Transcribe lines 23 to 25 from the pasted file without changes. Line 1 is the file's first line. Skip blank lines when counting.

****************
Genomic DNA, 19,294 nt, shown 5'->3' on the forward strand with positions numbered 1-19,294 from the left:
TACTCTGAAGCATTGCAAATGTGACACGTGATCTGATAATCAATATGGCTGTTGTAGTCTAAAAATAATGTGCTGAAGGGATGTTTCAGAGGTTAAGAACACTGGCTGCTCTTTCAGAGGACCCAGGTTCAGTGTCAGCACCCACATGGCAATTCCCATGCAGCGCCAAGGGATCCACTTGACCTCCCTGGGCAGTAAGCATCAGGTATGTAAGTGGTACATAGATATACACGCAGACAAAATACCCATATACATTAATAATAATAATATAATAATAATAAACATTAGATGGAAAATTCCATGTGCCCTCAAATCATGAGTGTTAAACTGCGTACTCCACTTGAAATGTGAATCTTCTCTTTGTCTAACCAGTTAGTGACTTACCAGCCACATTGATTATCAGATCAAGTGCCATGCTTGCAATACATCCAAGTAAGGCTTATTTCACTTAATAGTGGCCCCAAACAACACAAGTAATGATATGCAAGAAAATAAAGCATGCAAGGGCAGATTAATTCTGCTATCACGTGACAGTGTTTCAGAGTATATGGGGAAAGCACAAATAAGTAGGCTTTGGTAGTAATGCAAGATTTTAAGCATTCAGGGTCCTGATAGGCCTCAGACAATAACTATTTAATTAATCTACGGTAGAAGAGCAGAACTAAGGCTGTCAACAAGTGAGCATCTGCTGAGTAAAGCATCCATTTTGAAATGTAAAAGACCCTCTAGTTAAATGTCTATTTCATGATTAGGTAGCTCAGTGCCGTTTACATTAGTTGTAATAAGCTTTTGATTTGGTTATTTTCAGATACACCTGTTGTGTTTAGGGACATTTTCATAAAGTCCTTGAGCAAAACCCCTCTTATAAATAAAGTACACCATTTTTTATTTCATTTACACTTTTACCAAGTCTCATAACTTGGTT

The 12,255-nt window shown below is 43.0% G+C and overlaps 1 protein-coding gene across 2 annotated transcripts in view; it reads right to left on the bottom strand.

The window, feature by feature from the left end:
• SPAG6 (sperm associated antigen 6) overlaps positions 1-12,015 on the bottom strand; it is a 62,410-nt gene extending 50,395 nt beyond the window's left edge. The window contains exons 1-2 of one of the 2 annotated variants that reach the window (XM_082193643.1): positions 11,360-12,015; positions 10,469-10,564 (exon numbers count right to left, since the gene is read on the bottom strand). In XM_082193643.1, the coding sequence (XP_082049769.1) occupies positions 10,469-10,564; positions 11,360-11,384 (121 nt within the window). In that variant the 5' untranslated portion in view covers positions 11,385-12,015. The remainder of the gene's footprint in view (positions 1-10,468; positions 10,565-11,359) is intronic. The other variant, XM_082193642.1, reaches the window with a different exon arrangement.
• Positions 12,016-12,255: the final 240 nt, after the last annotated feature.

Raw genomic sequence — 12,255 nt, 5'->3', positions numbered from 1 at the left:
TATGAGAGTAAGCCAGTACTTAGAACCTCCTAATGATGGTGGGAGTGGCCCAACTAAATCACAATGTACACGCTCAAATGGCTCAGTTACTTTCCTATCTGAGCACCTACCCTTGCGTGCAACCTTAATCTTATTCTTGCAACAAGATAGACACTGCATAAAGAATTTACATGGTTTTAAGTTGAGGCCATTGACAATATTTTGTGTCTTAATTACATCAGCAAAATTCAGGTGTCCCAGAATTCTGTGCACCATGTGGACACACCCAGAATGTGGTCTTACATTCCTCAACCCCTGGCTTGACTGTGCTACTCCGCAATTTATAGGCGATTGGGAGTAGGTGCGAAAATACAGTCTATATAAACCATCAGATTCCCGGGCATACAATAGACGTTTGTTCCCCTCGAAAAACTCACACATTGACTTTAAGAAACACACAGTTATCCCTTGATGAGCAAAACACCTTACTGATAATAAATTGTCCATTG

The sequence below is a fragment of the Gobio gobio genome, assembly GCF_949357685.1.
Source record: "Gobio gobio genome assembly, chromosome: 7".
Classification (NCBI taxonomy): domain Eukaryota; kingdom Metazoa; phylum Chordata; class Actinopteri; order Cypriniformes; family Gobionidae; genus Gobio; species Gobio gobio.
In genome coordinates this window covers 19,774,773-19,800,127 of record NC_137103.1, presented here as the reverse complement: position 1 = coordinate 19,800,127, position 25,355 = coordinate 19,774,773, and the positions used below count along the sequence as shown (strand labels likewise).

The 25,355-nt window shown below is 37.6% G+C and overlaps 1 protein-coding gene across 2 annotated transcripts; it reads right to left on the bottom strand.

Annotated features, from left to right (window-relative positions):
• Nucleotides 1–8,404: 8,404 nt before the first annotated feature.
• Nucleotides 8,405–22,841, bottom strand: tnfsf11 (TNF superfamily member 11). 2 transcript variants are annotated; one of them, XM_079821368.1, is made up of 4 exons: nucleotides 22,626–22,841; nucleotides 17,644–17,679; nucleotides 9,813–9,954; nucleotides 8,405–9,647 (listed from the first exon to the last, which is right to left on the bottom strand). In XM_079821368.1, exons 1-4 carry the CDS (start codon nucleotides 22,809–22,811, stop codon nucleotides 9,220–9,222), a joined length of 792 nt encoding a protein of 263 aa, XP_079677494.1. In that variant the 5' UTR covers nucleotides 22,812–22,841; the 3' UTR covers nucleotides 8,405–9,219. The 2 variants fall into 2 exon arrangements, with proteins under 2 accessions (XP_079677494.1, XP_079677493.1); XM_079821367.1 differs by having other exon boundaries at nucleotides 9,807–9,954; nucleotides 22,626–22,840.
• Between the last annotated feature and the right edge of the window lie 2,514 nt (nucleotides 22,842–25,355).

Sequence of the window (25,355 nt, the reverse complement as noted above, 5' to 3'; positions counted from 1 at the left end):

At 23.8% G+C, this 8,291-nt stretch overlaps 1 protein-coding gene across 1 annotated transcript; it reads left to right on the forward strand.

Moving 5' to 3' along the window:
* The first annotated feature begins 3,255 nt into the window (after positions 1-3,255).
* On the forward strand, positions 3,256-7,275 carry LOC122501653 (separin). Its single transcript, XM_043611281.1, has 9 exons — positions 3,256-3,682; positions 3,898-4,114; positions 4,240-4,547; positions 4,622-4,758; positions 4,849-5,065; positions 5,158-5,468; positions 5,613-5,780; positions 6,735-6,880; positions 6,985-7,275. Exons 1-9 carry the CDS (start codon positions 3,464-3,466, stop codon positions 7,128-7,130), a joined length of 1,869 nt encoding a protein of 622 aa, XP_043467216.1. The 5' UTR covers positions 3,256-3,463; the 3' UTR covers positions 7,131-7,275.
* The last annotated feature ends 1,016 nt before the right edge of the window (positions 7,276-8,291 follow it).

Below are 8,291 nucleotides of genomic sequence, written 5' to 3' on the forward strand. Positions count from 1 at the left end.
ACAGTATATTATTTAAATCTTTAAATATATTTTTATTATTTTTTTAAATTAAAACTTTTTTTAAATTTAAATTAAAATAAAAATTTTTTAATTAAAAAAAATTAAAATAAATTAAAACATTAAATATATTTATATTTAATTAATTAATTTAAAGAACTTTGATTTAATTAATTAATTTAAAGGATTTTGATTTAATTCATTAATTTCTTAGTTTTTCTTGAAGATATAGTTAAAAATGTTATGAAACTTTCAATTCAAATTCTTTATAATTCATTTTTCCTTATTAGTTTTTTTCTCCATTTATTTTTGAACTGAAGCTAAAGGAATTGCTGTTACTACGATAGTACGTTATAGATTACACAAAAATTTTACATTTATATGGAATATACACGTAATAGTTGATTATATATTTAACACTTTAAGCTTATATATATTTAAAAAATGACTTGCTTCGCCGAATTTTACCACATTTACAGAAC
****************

* The last annotated feature ends 1,016 nt before the right edge of the window (positions 7,276-8,291 follow it).

Below are 8,291 nucleotides of genomic sequence, written 5' to 3' on the forward strand. Positions count from 1 at the left end.
ACAGTATATTATTTAAATCTTTAAATATATTTTTATTATTTTTTTAAATTAAAACTTTTTTTAAATTTAAATTAAAATAAAAATTTTTTAATTAAAAAAAATTAAAATAAATTAAAACATTAAATATATTTATATTTAATTAATTAATTTAAAGAACTTTGATTTAATTAATTAATTTAAAGGATTTTGATTTAATTCATTAATTTCTTAGTTTTTCTTGAAGATATAGTTAAAAATGTTATGAAACTTTCAATTCAAATTCTTTATAATTCATTTTTCCTTATTAGTTTTTTTCTCCATTTATTTTTGAACTGAAGCTAAAGGAATTGCTGTTACTACGATAGTACGTTATAGATTACACAAAAATTTTACATTTATATGGAATATACACGTAATAGTTGATTATATATTTAACACTTTAAGCTTATATATATTTAAAAAATGACTTGCTTCGCCGAATTTTACCACATTTACAGAAC